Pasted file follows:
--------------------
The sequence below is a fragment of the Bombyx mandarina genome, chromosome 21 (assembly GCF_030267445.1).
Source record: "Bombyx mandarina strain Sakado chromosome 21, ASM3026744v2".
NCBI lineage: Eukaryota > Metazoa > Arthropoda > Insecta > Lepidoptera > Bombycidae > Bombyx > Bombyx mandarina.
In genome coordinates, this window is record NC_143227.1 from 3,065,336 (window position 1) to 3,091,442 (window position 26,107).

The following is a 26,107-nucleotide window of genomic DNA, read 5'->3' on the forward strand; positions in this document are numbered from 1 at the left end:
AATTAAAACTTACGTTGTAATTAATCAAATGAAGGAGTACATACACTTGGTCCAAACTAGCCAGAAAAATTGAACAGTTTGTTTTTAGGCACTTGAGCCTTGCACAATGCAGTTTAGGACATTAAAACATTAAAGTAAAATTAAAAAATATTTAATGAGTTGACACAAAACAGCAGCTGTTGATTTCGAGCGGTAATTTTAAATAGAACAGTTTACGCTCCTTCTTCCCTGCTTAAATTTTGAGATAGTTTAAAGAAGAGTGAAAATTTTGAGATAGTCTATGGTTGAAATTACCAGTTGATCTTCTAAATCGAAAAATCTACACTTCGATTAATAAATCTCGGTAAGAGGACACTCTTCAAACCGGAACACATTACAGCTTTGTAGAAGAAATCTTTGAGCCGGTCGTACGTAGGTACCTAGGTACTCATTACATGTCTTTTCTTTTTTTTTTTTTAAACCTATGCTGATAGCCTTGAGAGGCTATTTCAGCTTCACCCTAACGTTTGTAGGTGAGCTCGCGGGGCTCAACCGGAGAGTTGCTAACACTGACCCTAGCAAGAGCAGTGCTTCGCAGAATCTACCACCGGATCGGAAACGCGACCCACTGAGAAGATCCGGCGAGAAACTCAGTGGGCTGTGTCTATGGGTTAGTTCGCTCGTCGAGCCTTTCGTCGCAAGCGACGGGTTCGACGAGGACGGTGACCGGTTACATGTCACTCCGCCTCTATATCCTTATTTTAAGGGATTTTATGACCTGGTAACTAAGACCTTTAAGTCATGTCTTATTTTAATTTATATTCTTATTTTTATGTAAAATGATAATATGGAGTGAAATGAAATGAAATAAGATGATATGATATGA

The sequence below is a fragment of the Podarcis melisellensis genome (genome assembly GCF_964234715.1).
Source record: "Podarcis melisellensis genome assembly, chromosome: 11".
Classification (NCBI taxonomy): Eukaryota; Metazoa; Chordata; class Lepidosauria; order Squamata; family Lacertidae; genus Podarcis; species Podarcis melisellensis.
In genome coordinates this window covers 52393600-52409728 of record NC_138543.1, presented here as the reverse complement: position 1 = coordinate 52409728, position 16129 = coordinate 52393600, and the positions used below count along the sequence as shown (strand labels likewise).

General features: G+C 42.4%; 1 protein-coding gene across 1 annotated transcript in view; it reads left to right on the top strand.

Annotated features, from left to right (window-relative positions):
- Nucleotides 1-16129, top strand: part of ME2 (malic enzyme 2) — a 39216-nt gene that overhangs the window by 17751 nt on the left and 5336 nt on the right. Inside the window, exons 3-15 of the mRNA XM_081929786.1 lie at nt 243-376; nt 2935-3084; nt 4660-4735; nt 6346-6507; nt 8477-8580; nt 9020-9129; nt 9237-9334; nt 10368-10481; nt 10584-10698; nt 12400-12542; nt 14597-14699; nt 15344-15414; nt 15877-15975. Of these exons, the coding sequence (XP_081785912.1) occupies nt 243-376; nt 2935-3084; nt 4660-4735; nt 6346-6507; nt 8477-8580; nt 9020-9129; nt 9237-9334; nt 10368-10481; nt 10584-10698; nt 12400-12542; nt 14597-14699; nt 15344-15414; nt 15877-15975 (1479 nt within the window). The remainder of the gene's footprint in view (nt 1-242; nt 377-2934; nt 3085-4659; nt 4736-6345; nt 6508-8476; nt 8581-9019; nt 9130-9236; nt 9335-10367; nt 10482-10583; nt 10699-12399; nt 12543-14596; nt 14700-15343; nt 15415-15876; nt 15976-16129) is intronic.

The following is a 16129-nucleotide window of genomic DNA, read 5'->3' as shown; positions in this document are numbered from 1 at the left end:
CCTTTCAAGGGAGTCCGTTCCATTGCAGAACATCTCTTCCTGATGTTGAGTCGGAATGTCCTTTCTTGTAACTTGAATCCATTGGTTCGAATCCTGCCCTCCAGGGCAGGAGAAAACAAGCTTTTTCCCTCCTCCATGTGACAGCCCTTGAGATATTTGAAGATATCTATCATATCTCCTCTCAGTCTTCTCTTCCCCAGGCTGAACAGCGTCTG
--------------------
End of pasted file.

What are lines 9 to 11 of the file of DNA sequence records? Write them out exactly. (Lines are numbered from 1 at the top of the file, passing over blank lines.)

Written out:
Classification (NCBI taxonomy): Eukaryota; Metazoa; Chordata; class Lepidosauria; order Squamata; family Lacertidae; genus Podarcis; species Podarcis melisellensis.
In genome coordinates this window covers 52393600-52409728 of record NC_138543.1, presented here as the reverse complement: position 1 = coordinate 52409728, position 16129 = coordinate 52393600, and the positions used below count along the sequence as shown (strand labels likewise).

General features: G+C 42.4%; 1 protein-coding gene across 1 annotated transcript in view; it reads left to right on the top strand.